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Minding the MachineLanguages of Class in Early Industrial America$
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Stephen Rice

Print publication date: 2004

Print ISBN-13: 9780520227811

Published to California Scholarship Online: March 2012

DOI: 10.1525/california/9780520227811.001.0001

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Introduction

Introduction

Chapter:
(p.1) Introduction
Source:
Minding the Machine
Author(s):

Stephen P. Rice

Publisher:
University of California Press
DOI:10.1525/california/9780520227811.003.0001

This introductory chapter explains the theme of this volume, which is about class formation in America during the early industrial period. This book tries to show that the cultural arena provided opportunities for antebellum Americans to make sense of and give order to the profound social changes that were underway. It considers class formation more in terms of how power is wielded than in terms of how power is resisted and attempts to account for the relative success of the middle class in consolidating its social and cultural authority by considering how classes formed discursively at the same time that they formed socially. It argues that antebellum Americans constructed a class society in a broad popular discourse on mechanization that flourished in the newspapers, periodicals, and pamphlets of the day.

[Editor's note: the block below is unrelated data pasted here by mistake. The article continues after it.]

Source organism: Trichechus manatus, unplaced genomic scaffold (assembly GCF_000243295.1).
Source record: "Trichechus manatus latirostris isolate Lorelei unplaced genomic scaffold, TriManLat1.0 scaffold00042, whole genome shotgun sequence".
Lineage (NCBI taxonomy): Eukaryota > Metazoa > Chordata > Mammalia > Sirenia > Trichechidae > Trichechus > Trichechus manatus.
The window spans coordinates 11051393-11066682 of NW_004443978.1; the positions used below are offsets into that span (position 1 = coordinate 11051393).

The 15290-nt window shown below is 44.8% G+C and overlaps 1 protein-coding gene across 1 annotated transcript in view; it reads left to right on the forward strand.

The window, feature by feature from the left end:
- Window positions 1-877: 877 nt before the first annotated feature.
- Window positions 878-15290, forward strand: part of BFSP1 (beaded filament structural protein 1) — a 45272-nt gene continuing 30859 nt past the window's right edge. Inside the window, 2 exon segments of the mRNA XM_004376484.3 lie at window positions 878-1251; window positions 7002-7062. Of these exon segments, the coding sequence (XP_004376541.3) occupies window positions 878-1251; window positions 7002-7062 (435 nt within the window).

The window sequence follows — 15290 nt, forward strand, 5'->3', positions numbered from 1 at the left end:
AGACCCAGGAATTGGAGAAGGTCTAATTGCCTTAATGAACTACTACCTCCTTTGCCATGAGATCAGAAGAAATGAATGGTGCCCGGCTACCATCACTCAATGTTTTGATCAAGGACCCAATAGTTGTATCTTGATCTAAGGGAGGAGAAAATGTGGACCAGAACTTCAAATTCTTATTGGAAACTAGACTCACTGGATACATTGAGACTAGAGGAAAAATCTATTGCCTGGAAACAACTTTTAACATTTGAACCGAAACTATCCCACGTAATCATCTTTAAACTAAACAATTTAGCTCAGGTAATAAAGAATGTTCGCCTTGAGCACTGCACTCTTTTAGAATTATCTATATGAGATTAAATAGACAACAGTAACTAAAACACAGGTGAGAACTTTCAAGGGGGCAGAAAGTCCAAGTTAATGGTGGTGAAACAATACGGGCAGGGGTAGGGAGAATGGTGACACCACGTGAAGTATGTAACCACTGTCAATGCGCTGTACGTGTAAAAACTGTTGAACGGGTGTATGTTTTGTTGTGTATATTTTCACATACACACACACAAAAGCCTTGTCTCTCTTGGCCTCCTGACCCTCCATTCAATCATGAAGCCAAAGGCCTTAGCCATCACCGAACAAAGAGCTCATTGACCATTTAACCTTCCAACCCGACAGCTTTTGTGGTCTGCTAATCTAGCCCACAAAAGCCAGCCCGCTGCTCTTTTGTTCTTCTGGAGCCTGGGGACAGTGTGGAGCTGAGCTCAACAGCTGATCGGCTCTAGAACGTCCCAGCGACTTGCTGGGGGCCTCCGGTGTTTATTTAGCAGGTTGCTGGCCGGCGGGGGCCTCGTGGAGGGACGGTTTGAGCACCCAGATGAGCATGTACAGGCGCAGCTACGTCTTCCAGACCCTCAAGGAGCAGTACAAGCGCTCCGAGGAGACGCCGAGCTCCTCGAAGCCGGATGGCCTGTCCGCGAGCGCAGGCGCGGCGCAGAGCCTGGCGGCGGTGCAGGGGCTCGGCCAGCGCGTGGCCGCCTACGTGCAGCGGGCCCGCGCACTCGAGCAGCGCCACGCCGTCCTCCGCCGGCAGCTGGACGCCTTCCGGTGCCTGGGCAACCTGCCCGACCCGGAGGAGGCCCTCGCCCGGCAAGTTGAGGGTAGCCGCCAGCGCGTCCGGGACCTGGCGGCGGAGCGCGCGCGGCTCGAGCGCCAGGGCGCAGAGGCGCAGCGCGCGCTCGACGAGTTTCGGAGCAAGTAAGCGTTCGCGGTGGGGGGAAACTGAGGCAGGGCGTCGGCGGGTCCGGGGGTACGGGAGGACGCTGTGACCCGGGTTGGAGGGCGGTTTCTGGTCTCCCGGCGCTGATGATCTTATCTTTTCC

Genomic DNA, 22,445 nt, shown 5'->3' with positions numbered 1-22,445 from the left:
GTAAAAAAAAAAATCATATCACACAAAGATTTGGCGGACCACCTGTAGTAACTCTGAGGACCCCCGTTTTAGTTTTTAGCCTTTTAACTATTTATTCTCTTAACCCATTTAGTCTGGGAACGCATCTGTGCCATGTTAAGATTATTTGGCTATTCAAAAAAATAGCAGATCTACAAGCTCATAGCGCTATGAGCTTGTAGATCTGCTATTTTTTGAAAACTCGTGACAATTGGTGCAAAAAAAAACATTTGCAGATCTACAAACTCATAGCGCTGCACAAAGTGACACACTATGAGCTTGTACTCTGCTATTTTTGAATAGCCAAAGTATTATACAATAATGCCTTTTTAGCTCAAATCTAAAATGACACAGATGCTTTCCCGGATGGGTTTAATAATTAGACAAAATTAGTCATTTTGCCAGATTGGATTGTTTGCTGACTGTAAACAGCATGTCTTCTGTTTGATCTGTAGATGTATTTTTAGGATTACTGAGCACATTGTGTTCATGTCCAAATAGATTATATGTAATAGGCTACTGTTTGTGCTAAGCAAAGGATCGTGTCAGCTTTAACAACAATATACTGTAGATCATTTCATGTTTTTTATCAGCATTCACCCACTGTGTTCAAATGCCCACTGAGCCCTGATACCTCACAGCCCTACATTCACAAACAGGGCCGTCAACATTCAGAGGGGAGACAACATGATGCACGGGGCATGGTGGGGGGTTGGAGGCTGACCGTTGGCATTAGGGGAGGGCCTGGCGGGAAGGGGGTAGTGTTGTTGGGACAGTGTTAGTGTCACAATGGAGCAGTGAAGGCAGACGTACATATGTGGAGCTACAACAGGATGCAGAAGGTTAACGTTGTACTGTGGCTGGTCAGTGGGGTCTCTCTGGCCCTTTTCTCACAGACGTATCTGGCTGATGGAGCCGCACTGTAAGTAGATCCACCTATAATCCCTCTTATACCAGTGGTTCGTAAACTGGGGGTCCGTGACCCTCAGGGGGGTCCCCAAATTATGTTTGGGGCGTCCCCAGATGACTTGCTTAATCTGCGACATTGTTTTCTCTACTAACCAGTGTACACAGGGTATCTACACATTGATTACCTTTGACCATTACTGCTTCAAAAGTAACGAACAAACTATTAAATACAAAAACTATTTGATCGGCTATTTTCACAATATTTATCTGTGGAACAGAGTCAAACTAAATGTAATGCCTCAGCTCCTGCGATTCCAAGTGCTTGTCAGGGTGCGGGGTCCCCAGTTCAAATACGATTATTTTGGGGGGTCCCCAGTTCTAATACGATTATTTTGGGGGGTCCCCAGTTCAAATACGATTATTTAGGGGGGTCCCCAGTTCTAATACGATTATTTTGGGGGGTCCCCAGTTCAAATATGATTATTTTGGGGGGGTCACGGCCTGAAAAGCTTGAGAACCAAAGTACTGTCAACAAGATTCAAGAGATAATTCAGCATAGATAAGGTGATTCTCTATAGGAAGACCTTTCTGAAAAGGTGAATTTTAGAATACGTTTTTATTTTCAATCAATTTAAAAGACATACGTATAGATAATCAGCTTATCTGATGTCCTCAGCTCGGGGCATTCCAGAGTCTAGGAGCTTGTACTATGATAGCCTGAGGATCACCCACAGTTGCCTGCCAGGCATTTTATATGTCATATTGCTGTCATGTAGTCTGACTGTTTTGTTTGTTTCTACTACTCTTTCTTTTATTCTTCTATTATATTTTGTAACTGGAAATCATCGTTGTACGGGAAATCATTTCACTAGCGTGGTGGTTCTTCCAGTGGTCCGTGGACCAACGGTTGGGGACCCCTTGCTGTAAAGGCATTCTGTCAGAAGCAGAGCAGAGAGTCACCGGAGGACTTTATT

Keywords:   class formation, America, early industrial period, social changes, middle class, cultural authority, class society, mechanization

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